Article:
Fate of the bluefin tuna discussed



Bluefin tuna

Credit: NOAA

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PARIS: The survival of Atlantic and Mediterranean bluefin tuna, exploited to the brink of collapse, could depend on international negotiations starting on Monday in Marrakech, Morocco.

The International Commission for the Conservation of Atlantic Tunas (ICCAT) will try to hammer out a new plan that protects the overfished species without throttling the multi-million dollar industry built around it.

Measures on the table range from tighter quotas and enforcement to an outright moratorium.

The stakes are high not just for bluefin and large-scale fisheries in a dozen countries but for ICCAT itself, according to the organisation's chairman.

"Our fate will be sealed ultimately by the decisions we make in Marrakech," Fabio Hazin wrote in a letter to the commission's forty-odd member states two weeks ahead of the special meeting.

"Let's not fool ourselves: there will be no future for ICCAT if we do not fully respect and abide by the scientific advice," he warned.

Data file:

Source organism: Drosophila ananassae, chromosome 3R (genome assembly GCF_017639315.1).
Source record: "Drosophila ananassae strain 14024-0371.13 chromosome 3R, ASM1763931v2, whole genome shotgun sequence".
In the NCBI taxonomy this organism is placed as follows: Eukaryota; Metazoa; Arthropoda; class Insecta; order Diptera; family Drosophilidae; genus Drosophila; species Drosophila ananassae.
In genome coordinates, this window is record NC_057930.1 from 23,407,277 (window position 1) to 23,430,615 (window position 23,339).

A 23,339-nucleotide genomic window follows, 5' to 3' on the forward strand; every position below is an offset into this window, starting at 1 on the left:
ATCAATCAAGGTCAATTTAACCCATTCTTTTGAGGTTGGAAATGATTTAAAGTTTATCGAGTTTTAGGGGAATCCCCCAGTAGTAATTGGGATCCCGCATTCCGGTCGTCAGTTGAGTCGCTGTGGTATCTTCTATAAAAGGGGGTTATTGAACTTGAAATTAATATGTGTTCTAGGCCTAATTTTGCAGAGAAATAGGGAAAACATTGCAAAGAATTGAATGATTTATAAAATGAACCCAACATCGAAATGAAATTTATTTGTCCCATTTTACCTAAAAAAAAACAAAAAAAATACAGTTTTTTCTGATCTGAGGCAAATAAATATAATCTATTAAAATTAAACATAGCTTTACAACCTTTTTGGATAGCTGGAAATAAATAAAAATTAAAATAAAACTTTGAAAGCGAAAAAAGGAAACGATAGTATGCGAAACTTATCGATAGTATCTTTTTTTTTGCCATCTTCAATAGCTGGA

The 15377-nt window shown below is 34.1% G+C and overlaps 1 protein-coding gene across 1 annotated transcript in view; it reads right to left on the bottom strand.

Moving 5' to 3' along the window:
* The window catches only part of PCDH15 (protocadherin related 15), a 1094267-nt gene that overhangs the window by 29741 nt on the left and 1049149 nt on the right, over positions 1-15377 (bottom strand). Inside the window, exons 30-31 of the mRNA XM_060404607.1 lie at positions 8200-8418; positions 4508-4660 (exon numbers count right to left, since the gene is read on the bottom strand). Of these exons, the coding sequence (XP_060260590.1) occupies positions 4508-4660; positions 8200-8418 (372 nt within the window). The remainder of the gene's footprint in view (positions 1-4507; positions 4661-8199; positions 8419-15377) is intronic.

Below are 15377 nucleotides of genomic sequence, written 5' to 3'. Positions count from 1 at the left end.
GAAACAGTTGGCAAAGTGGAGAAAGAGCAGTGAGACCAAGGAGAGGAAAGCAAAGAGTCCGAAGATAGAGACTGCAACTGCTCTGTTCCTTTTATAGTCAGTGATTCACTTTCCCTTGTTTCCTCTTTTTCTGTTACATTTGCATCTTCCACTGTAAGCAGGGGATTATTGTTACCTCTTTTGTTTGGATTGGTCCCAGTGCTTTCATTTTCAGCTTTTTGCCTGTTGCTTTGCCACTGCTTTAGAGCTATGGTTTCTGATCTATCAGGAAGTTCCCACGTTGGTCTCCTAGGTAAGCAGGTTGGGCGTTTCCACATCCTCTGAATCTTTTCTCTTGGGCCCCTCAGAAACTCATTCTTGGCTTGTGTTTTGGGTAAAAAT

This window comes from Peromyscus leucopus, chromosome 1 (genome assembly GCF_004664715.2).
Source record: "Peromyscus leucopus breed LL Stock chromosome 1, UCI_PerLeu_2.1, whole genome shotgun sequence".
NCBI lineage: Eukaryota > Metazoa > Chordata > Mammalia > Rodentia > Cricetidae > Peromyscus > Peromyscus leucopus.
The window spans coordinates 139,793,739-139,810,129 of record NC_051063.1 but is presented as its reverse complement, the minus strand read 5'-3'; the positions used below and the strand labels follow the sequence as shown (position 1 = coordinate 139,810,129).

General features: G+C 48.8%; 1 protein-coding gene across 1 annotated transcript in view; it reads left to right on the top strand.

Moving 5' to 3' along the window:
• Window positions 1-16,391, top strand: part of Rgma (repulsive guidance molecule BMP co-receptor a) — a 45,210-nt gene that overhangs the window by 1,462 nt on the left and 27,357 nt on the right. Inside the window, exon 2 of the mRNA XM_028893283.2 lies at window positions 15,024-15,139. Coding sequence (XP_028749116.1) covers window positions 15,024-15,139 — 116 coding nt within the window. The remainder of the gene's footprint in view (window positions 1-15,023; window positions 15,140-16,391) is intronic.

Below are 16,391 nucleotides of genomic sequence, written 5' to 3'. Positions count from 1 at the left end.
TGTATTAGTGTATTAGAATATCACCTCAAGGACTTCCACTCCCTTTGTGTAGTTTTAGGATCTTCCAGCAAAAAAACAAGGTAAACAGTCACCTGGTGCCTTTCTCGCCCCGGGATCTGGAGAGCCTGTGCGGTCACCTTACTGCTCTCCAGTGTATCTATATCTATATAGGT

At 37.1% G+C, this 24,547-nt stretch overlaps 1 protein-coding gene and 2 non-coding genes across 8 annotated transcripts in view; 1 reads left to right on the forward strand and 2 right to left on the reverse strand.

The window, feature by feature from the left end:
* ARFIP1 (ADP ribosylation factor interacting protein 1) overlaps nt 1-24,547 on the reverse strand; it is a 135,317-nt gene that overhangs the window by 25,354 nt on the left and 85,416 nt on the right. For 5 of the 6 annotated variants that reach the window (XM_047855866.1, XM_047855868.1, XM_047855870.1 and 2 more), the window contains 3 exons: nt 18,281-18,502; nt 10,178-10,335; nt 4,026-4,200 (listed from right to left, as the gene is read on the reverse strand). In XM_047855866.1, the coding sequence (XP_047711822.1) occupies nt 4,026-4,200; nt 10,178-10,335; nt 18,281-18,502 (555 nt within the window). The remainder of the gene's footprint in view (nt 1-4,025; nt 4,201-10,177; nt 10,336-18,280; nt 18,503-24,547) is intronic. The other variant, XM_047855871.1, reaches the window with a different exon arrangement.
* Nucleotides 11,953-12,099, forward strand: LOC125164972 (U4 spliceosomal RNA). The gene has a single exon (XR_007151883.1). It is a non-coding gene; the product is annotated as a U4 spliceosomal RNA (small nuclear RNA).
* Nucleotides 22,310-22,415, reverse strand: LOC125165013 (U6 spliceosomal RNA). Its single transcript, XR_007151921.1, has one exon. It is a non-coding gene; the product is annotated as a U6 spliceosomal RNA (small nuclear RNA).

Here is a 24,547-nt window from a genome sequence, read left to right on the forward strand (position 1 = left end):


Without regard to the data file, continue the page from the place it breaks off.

Driven by skyrocketing prices - especially in Japan, which consumes more than 80 per cent of tuna caught in the Mediterranean Sea - bluefin tuna populations have crashed over the last decade.

Quotas put in place to stem the decline are not nearly stringent enough, according to many experts.

Others say current fishing limits would be adequate if they were respected: last year the total catch in the Mediterranean was 61,000 tonnes, more than twice the authorised limit of 29,500 tonnes, according to ICCAT statistics.

The body's own scientific committee has recommended an annual limit of 15,000 tonnes.

At the end of October, European ministers said they were in favour of "more rigorous management of this fragile species" - including the possibility of lower quotas and a shorter fishing season - but stopped short of calling for a moratorium.

Six European nations have a direct stake in the negotiations: France, Spain, Italy, Greece, Malta and Cyprus.

But industry groups have remained adamant that current quotas should not be cut.

The European Association of Mediterranean Tuna Fishery, which says it represents 2,500 professionals from France, Italy and Malta, insist that enforcement is the answer. Infringements of existing rules, they say, are common in fleets based on the other side of the Sea.

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